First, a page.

When implementing new technology, such as a new CRM system, many organizations have learned the basics of how to select a product or vendor. But what about after the technology is selected? It can be overwhelming to consider the unpredictable changes that will occur among the flow or your organization’s work and even among its culture. However, by taking steps to manage the change, new technology can be integrated into an organization much more smoothly.
David Maxfield, co-author of Crucial Conversations and Crucial Accountability, states that with change two forces are at play. "Those things like technology, tools, are above the water line," he explains. "But then there is everything below the waterline: the cultural norms, what people do, the internal politics, indifference, passive aggressive followers, all the things you have to do to get it done.” To effectively manage these “below the waterline” factors, it is critical to implement change management, which is a method of applying management principles in a way that smooths transitions that occur due to change in an organization’s processes.
One principle espoused by change management is the importance of creating ownership over the new technology. Booz Allen Hamilton, a global strategy and consulting firm, states that everyone in the organization must not only buy-in to the new technology, but actually feel ownership and accept responsibility for making the change happen in whatever way they can. For an arts organization implementing a new CRM system, this could take the form of involving the most junior employees in developing the implementation plan or giving them responsibility for a certain part of the implementation.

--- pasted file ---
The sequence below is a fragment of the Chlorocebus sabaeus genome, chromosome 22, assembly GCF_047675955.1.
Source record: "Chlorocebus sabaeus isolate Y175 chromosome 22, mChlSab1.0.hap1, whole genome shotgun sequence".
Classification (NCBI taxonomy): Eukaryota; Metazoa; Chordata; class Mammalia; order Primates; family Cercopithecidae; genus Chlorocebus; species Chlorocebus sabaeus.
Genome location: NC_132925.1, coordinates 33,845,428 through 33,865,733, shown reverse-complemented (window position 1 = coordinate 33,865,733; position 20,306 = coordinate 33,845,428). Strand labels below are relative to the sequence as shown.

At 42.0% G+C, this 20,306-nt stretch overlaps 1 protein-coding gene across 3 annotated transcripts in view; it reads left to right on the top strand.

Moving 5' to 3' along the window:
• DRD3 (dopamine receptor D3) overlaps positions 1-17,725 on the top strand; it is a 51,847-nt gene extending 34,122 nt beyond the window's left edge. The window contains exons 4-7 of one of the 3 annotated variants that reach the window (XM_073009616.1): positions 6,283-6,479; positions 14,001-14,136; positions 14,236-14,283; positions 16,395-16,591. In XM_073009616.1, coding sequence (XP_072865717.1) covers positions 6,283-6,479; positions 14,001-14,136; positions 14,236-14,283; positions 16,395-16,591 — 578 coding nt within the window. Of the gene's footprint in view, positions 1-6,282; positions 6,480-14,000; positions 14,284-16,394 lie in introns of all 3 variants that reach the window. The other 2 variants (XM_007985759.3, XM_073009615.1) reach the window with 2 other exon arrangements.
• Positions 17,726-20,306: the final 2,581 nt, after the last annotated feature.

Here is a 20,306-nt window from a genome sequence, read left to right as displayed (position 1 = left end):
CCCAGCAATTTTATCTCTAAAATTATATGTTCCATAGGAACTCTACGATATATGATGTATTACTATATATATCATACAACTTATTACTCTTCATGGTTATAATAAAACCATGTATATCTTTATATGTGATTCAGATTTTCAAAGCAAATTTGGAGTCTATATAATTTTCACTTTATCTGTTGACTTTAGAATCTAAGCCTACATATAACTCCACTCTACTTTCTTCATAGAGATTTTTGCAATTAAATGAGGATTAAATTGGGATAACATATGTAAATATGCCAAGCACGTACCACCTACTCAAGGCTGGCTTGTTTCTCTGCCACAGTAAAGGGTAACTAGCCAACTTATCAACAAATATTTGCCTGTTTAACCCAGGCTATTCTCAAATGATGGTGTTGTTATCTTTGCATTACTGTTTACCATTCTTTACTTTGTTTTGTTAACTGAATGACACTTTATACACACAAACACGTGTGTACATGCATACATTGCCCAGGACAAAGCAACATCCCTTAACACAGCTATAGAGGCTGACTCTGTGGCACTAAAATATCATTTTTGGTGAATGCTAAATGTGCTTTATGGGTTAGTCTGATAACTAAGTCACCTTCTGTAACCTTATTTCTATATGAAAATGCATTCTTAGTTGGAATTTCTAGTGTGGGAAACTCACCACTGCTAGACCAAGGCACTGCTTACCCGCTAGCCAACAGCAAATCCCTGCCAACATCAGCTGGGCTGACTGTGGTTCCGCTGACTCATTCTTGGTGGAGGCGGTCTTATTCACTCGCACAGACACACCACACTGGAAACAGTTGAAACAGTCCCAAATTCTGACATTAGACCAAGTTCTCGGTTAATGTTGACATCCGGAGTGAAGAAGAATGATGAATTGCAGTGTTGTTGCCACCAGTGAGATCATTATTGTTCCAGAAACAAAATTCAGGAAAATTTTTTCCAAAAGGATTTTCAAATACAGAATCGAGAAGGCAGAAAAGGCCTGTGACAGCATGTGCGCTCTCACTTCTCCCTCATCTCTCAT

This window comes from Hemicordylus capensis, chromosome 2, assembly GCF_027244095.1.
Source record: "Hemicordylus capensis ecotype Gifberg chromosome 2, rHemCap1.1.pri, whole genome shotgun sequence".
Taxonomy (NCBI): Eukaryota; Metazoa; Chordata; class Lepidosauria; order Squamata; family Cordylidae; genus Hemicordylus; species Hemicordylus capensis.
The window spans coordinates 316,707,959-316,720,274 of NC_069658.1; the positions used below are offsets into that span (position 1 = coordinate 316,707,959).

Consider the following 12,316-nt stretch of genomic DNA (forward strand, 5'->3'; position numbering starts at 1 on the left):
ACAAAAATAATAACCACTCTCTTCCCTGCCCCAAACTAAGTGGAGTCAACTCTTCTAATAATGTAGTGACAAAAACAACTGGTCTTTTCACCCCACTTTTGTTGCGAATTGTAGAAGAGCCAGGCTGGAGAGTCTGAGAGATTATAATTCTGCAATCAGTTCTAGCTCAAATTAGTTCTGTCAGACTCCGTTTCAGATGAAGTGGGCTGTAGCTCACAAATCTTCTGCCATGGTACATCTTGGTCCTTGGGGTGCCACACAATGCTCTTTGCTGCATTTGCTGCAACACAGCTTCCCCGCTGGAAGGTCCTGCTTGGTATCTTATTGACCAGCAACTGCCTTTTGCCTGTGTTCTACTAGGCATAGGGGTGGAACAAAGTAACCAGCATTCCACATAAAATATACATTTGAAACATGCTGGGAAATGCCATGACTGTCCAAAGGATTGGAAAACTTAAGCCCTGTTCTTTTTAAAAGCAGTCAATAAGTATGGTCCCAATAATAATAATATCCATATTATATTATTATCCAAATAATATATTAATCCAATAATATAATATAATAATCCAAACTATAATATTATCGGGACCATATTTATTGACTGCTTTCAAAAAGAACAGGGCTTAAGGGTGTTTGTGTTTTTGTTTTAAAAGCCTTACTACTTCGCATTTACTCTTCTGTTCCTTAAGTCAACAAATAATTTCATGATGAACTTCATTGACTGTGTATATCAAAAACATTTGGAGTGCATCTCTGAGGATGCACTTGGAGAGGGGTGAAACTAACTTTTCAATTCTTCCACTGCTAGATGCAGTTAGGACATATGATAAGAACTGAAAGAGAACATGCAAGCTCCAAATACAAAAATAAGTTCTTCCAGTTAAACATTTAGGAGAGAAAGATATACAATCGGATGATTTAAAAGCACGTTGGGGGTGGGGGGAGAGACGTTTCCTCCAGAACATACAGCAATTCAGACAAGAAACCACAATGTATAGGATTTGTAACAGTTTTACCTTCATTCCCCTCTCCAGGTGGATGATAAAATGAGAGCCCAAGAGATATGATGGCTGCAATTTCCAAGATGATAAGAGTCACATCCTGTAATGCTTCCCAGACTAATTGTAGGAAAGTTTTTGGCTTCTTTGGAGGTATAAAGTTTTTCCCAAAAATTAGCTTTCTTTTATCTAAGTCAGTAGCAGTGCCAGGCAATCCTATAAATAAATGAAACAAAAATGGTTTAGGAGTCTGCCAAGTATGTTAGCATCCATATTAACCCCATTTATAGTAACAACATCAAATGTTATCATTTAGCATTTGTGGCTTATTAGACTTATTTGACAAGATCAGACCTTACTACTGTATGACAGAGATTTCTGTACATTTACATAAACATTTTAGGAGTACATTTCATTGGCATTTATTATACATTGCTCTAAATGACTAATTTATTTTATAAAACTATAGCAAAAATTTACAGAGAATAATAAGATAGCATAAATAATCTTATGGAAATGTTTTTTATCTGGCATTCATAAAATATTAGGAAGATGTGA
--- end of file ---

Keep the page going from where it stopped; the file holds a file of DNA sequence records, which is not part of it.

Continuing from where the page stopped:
Another principle of change management is that the organization must craft an effective and credible case for why the change is important. The theory behind this is that employees at every level will question why the technology is being implemented, how it will change the organization, and what their individual role is in the change.
To implement this principle, consider holding a kick-off meeting to announce the new technology and explain how the new technology will be beneficial to the organization in the long run. In addition, holding regular open meetings or dedicating a portion of full staff meetings to discussing the implementation--or at least sending regular updates via email--may be crucial in keeping everyone on-board and focused on the vision.
At the core of change management is the idea that while the selection and implementation of new technology is an important step in moving forward, change will only be created when everyone in an organization understands their role and believes in the importance of the new technology.
Has your arts organization successfully implemented new technology or another organization-wide change? What were the keys to success? Share your advice in the comments section below!